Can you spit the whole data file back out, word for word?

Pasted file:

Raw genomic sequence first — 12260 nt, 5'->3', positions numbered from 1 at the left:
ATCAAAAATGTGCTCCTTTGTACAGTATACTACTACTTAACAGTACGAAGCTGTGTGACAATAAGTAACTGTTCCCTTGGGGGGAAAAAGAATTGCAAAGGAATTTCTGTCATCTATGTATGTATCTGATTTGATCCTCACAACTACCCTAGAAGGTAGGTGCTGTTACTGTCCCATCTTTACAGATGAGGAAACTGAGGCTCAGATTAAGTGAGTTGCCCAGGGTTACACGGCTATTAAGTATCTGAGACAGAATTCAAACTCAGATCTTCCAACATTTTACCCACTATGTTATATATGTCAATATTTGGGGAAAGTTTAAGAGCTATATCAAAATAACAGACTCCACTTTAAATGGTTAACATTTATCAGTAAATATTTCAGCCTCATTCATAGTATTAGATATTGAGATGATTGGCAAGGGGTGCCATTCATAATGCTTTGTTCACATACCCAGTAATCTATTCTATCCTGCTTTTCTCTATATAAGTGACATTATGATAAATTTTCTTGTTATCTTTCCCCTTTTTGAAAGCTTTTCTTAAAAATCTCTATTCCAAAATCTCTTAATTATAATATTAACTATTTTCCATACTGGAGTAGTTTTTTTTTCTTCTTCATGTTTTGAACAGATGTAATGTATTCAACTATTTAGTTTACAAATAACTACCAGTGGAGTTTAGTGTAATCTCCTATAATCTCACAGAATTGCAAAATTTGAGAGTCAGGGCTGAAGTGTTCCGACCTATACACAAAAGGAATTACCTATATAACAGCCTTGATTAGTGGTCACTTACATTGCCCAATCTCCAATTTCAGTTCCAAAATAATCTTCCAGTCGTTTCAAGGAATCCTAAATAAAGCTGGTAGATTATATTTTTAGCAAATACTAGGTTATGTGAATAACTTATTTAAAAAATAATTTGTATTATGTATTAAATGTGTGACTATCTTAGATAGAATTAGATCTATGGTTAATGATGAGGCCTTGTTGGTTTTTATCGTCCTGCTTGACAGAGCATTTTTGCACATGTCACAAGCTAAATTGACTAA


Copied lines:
Raw genomic sequence first — 12260 nt, 5'->3', positions numbered from 1 at the left:
ATCAAAAATGTGCTCCTTTGTACAGTATACTACTACTTAACAGTACGAAGCTGTGTGACAATAAGTAACTGTTCCCTTGGGGGGAAAAAGAATTGCAAAGGAATTTCTGTCATCTATGTATGTATCTGATTTGATCCTCACAACTACCCTAGAAGGTAGGTGCTGTTACTGTCCCATCTTTACAGATGAGGAAACTGAGGCTCAGATTAAGTGAGTTGCCCAGGGTTACACGGCTATTAAGTATCTGAGACAGAATTCAAACTCAGATCTTCCAACATTTTACCCACTATGTTATATATGTCAATATTTGGGGAAAGTTTAAGAGCTATATCAAAATAACAGACTCCACTTTAAATGGTTAACATTTATCAGTAAATATTTCAGCCTCATTCATAGTATTAGATATTGAGATGATTGGCAAGGGGTGCCATTCATAATGCTTTGTTCACATACCCAGTAATCTATTCTATCCTGCTTTTCTCTATATAAGTGACATTATGATAAATTTTCTTGTTATCTTTCCCCTTTTTGAAAGCTTTTCTTAAAAATCTCTATTCCAAAATCTCTTAATTATAATATTAACTATTTTCCATACTGGAGTAGTTTTTTTTTCTTCTTCATGTTTTGAACAGATGTAATGTATTCAACTATTTAGTTTACAAATAACTACCAGTGGAGTTTAGTGTAATCTCCTATAATCTCACAGAATTGCAAAATTTGAGAGTCAGGGCTGAAGTGTTCCGACCTATACACAAAAGGAATTACCTATATAACAGCCTTGATTAGTGGTCACTTACATTGCCCAATCTCCAATTTCAGTTCCAAAATAATCTTCCAGTCGTTTCAAGGAATCCTAAATAAAGCTGGTAGATTATATTTTTAGCAAATACTAGGTTATGTGAATAACTTATTTAAAAAATAATTTGTATTATGTATTAAATGTGTGACTATCTTAGATAGAATTAGATCTATGGTTAATGATGAGGCCTTGTTGGTTTTTATCGTCCTGCTTGACAGAGCATTTTTGCACATGTCACAAGCTAAATTGACTAA